What’s the True Cost of Attendance? Know Before You Go

College may seem expensive. In reality, it’s more affordable than you think. The costs depend on what college you go to and how much financial aid you receive.

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It’s important to understand how much college will cost you both for the semester or year you’re planning to attend, and the total cost of the time it will take to earn your degree. Let’s break down the cost of attendance, what it is, what it includes, and how to estimate it at your college.

What does “cost of attendance” mean?

Cost of attendance (sometimes referred to as the “sticker price”) is the maximum amount of money a college costs to attend for one year.

What does the cost of attendance include?

Cost of attendance includes both direct costs and indirect expenses:

  • Direct costs are those paid directly to the college and include tuition and fees, housing, and meal plan.
  • Tuition is the amount you owe to attend college for classes and instruction. Some colleges may charge one set tuition rate while others may charge per credit hour.
  • Fees are additional charges to cover the costs of certain services, for example, technology or lab fees. It’s worth noting these types of fees will vary per college.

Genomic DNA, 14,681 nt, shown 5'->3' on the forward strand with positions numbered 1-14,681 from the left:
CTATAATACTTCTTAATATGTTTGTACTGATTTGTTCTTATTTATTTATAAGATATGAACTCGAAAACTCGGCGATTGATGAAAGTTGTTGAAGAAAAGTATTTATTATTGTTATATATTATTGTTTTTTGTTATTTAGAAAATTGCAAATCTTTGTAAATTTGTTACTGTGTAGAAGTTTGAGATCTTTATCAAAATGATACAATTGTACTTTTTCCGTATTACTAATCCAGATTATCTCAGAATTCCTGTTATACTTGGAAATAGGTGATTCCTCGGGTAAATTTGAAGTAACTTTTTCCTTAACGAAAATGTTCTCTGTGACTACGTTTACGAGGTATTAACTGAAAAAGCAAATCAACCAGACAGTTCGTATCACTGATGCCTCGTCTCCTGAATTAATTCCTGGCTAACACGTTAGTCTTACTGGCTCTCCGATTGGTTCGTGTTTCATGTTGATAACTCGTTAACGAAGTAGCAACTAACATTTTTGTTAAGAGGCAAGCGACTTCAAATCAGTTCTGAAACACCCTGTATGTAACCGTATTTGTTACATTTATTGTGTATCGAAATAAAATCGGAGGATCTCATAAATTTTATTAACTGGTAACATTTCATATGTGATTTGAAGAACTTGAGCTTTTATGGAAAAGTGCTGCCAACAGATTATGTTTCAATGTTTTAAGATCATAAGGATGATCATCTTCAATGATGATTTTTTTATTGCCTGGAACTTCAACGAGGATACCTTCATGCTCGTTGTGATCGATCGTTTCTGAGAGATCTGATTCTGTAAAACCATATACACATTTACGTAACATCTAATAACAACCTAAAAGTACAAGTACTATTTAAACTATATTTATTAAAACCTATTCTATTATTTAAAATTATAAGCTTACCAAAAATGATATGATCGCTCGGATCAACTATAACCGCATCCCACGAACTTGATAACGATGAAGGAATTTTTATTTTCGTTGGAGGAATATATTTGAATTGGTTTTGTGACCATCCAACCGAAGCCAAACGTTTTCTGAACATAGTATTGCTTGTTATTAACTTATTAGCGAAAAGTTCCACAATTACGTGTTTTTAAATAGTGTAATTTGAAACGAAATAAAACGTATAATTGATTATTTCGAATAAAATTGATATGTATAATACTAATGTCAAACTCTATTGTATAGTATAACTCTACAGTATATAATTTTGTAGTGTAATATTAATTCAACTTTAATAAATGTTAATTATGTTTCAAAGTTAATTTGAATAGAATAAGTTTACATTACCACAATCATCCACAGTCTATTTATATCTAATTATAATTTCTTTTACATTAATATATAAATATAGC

• Housing is a charge from the college to live on campus. Different housing options on campus will cost different amounts depending on the amenities offered. Be sure to look up the different housing options at your college.
  • Meal plans are how you pay colleges to dine on campus. Colleges have different approaches to charging for meal plans, with some offering meal credits and others charging per food item. Check with your college to see what type of meal plans they offer and how they will impact the cost to you.
  • Institutional health insurance may be required depending on the college. If it’s required, it will be automatically billed to you and can cost several thousand dollars. If you have a comparable health insurance plan, you can submit proof of your plan to waive this charge from your bill.
  • Indirect expenses are educational costs not paid directly to the college. They can include textbooks, transportation, dorm furnishings, and other personal expenses.

How do you calculate the cost of attendance?

While colleges provide the cost of attendance, these costs often vary from student to student, so it’s important to understand how much college will cost for you. In addition to the direct costs like tuition and fees, you can often find estimates for indirect expenses on college websites. These amounts can vary widely based on many factors, including your academic year, how far you live from college, and your extracurricular activities. Start by looking at estimates provided by the college and then factor in your anticipated expenses. Although indirect expenses can be challenging to predict, you should do your best to estimate what those costs may be and budget accordingly.

Why is the cost of attendance important?